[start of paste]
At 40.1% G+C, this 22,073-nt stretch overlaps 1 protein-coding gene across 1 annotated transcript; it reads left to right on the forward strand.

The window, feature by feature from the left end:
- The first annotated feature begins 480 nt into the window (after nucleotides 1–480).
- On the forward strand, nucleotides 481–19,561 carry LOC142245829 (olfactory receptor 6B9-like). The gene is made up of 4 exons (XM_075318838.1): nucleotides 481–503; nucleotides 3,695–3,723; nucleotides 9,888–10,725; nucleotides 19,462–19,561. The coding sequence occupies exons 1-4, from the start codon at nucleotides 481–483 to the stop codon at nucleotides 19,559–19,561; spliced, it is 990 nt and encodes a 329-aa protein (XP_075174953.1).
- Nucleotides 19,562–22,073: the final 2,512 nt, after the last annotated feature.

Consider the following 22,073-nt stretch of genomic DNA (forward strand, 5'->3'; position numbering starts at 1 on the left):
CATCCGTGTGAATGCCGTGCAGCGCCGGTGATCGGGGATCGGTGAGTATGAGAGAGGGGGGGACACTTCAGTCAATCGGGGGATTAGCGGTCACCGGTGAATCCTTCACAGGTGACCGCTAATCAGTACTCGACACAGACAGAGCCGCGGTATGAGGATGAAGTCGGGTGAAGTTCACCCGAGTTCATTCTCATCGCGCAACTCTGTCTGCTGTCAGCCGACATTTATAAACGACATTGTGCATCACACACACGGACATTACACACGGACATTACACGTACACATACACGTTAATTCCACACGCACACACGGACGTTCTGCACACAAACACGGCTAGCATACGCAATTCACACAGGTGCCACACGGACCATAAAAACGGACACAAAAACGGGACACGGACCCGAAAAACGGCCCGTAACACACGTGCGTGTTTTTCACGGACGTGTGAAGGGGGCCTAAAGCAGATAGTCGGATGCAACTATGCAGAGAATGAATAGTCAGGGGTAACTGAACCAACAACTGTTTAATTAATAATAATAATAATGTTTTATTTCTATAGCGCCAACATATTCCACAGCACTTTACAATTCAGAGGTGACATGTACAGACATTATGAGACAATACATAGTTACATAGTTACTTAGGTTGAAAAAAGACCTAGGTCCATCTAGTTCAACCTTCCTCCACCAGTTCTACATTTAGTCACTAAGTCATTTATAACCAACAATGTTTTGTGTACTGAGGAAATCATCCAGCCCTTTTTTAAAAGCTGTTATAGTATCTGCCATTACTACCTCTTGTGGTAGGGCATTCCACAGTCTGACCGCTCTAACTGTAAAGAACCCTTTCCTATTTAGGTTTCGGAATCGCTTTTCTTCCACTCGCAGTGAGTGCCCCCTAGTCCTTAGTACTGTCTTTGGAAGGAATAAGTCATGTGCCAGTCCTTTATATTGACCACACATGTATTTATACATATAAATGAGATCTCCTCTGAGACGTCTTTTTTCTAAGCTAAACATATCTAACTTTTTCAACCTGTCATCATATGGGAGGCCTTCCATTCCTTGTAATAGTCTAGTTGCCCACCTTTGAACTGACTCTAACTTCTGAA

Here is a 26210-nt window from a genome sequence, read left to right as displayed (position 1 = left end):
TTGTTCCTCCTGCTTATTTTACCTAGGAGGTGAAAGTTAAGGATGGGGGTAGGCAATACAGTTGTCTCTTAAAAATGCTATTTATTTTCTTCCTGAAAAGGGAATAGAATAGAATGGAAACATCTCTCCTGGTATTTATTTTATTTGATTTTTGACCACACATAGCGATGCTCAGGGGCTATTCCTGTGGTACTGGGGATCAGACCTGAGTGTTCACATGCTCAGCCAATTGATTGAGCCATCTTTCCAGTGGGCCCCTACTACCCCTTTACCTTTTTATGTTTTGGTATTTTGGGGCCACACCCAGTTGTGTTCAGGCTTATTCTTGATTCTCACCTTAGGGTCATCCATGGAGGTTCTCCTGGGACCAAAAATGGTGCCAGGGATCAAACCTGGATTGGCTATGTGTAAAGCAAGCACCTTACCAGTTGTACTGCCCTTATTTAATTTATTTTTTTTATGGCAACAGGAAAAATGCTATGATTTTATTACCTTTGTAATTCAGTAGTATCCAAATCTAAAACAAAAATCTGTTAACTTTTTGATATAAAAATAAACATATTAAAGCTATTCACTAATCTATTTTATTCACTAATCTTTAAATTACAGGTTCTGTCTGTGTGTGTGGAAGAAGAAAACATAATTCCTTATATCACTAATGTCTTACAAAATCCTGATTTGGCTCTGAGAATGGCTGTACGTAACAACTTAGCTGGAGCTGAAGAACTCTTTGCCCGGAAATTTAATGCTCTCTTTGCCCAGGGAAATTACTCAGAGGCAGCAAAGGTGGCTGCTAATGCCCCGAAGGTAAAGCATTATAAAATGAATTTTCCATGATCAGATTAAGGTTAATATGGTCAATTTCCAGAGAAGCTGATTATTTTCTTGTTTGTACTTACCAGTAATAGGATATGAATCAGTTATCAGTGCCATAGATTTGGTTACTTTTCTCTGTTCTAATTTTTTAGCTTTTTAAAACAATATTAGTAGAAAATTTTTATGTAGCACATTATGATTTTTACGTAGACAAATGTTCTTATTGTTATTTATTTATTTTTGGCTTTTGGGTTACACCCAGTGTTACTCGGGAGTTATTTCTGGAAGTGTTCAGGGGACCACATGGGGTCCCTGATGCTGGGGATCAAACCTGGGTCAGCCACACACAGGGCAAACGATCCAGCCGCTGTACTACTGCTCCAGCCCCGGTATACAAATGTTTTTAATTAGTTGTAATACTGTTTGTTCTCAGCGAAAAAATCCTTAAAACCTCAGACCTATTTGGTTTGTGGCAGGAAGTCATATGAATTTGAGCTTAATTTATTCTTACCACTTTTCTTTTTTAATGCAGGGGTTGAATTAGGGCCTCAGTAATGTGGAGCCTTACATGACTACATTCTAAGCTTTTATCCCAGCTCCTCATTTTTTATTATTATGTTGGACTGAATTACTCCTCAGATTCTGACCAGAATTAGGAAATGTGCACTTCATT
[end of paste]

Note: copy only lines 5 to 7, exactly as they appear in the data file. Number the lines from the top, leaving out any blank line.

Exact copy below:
- Nucleotides 19,562–22,073: the final 2,512 nt, after the last annotated feature.

Consider the following 22,073-nt stretch of genomic DNA (forward strand, 5'->3'; position numbering starts at 1 on the left):
CATCCGTGTGAATGCCGTGCAGCGCCGGTGATCGGGGATCGGTGAGTATGAGAGAGGGGGGGACACTTCAGTCAATCGGGGGATTAGCGGTCACCGGTGAATCCTTCACAGGTGACCGCTAATCAGTACTCGACACAGACAGAGCCGCGGTATGAGGATGAAGTCGGGTGAAGTTCACCCGAGTTCATTCTCATCGCGCAACTCTGTCTGCTGTCAGCCGACATTTATAAACGACATTGTGCATCACACACACGGACATTACACACGGACATTACACGTACACATACACGTTAATTCCACACGCACACACGGACGTTCTGCACACAAACACGGCTAGCATACGCAATTCACACAGGTGCCACACGGACCATAAAAACGGACACAAAAACGGGACACGGACCCGAAAAACGGCCCGTAACACACGTGCGTGTTTTTCACGGACGTGTGAAGGGGGCCTAAAGCAGATAGTCGGATGCAACTATGCAGAGAATGAATAGTCAGGGGTAACTGAACCAACAACTGTTTAATTAATAATAATAATAATGTTTTATTTCTATAGCGCCAACATATTCCACAGCACTTTACAATTCAGAGGTGACATGTACAGACATTATGAGACAATACATAGTTACATAGTTACTTAGGTTGAAAAAAGACCTAGGTCCATCTAGTTCAACCTTCCTCCACCAGTTCTACATTTAGTCACTAAGTCATTTATAACCAACAATGTTTTGTGTACTGAGGAAATCATCCAGCCCTTTTTTAAAAGCTGTTATAGTATCTGCCATTACTACCTCTTGTGGTAGGGCATTCCACAGTCTGACCGCTCTAACTGTAAAGAACCCTTTCCTATTTAGGTTTCGGAATCGCTTTTCTTCCACTCGCAGTGAGTGCCCCCTAGTCCTTAGTACTGTCTTTGGAAGGAATAAGTCATGTGCCAGTCCTTTATATTGACCACACATGTATTTATACATATAAATGAGATCTCCTCTGAGACGTCTTTTTTCTAAGCTAAACATATCTAACTTTTTCAACCTGTCATCATATGGGAGGCCTTCCATTCCTTGTAATAGTCTAGTTGCCCACCTTTGAACTGACTCTAACTTCTGAA